Results presented herein demonstrate that tree-structured regression is a viable method for building statistical models to forecast lightning probability. Real-time forecasts in 3-h intervals to 45–48 h were made in 2003 and 2004. The 2003 verification suggests a hybrid forecast based on a mixture of maximum and mean forecast probabilities in a radius around a grid point and on monthly climatology will improve accuracy. The 2004 verification shows that the hybrid forecasts had positive skill with respect to a reference forecast and performed better than forecasts defined by either the mean or maximum probability at most times. This was achieved even though an increase of resolution and change of convective parameterization scheme were made to the GEM model in May 2004.

Full access
Elizabeth E. Ebert, Laurence J. Wilson, Barbara G. Brown, Pertti Nurmi, Harold E. Brooks, John Bally, and Matthias Jaeneke

Abstract

The verification phase of the World Weather Research Programme (WWRP) Sydney 2000 Forecast Demonstration Project (FDP) was intended to measure the skill of the participating nowcast algorithms in predicting the location of convection, rainfall rate and occurrence, wind speed and direction, severe thunderstorm wind gusts, and hail location and size. An additional question of interest was whether forecasters could improve the quality of the nowcasts compared to the FDP products alone.

The nowcasts were verified using a variety of statistical techniques. Observational data came from radar reflectivity and rainfall analyses, a network of rain gauges, and human (spotter) observations. The verification results showed that the cell tracking algorithms predicted the location of the strongest cells with a mean error of about 15–30 km for a 1-h forecast, and were usually more accurate than an extrapolation (Lagrangian persistence) forecast. Mean location errors for the area tracking schemes were on the order of 20 km.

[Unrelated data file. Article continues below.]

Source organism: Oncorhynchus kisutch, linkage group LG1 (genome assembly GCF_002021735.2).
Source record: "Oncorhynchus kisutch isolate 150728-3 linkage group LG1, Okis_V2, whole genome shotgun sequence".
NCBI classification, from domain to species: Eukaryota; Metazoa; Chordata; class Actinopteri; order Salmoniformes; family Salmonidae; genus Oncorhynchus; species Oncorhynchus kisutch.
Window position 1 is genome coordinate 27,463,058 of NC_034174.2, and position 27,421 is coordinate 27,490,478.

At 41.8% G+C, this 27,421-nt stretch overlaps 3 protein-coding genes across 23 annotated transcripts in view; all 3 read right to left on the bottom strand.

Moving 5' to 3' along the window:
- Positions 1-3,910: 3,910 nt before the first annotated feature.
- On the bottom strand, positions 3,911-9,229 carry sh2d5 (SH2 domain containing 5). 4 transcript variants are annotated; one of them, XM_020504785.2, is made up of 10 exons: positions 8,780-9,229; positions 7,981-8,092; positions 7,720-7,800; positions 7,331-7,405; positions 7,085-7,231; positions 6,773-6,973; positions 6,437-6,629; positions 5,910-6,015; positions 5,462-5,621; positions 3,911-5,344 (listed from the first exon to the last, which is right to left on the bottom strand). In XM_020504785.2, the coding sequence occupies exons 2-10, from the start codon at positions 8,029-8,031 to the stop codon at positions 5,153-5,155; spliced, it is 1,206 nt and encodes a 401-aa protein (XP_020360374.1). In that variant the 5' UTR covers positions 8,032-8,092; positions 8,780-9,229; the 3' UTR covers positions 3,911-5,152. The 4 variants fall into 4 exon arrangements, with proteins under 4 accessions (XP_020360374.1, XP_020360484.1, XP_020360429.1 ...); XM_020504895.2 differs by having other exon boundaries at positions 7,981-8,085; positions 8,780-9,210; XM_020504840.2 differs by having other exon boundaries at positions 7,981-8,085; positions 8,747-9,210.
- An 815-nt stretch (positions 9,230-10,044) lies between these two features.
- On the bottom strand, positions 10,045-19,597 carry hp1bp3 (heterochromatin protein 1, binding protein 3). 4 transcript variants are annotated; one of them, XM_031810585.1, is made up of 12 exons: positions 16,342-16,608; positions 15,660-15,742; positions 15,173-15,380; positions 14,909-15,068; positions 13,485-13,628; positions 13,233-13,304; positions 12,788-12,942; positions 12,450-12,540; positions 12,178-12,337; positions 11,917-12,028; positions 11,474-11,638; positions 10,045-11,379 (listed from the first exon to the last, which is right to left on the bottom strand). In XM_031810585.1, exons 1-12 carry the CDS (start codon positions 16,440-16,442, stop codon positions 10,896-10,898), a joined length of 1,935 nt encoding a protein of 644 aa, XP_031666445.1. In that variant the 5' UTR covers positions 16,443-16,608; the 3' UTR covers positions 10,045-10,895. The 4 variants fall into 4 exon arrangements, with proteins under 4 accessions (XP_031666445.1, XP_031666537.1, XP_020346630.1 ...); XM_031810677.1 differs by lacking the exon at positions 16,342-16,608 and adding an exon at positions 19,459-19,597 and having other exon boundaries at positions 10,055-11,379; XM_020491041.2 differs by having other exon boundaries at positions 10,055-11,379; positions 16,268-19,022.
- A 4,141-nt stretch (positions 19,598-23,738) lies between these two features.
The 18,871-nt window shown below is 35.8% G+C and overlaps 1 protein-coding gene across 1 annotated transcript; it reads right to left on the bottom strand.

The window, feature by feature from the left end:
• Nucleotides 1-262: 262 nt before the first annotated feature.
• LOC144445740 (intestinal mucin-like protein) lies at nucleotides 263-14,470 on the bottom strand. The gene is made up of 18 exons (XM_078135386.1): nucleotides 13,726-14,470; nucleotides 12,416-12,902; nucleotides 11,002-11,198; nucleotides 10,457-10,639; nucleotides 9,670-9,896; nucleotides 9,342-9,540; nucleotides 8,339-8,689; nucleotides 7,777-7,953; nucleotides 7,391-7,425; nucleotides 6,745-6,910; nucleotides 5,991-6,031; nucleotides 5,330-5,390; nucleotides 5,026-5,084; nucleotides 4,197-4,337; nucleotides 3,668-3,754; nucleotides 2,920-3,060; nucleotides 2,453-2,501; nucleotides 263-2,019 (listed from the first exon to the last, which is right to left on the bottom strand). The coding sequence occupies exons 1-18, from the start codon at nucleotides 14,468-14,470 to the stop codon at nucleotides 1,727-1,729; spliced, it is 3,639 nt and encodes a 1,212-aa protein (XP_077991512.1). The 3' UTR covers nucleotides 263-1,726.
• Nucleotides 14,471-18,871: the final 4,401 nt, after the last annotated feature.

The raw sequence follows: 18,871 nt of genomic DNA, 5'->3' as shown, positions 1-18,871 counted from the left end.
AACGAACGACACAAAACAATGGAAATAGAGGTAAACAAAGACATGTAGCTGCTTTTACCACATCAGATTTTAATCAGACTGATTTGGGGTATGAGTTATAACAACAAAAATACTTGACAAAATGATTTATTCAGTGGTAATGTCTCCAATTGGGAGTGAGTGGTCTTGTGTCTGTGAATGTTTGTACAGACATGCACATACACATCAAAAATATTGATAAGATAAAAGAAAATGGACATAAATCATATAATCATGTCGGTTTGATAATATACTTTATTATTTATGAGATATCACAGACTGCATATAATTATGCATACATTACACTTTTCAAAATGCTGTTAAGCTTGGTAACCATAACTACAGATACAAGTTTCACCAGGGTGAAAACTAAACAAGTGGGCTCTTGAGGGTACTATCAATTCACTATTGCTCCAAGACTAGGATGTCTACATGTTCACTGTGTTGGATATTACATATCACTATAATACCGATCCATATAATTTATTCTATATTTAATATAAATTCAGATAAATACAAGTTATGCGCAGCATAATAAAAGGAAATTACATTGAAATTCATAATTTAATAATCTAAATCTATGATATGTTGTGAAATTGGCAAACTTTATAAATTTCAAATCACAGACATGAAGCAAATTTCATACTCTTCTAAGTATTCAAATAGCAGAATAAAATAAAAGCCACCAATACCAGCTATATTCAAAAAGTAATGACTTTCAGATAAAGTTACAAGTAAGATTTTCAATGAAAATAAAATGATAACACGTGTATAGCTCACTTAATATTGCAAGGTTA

Almost all of the algorithms successfully predicted the frequency of rain throughout the forecast period, although most underestimated the frequency of high rain rates. The skill in predicting rain occurrence decreased very quickly into the forecast period. In particular, the algorithms could not predict the precise location of heavy rain beyond the first 10–20 min. Using radar analyses as verification, the algorithms' spatial forecasts were consistently more skillful than simple persistence. However, when verified against rain gauge observations at point locations, the algorithms had difficulty beating persistence, mainly due to differences in spatial and temporal resolution.

Only one algorithm attempted to forecast gust fronts. The results for a limited sample showed a mean absolute error of 7 km h−1 and mean bias of 3 km h−1 in the speed of the gust fronts during the FDP. The errors in sea-breeze front forecasts were half as large, with essentially no bias. Verification of the hail associated with the 3 November tornadic storm showed that the two algorithms that estimated hail size and occurrence successfully diagnosed the onset and cessation of the hail to within 30 min of the reported sightings. The time evolution of hail size was reasonably well captured by the algorithms, and the predicted mean and maximum hail diameters were consistent with the observations.

The Thunderstorm Interactive Forecast System (TIFS) allowed forecasters to modify the output of the cell tracking nowcasts, primarily using it to remove cells that were insignificant or diagnosed with incorrect motion. This manual filtering resulted in markedly reduced mean cell position errors when compared to the unfiltered forecasts. However, when forecasters attempted to adjust the storm tracks for a small number of well-defined intense cells, the position errors increased slightly, suggesting that in such cases the objective guidance is probably the best estimate of storm motion.

Full access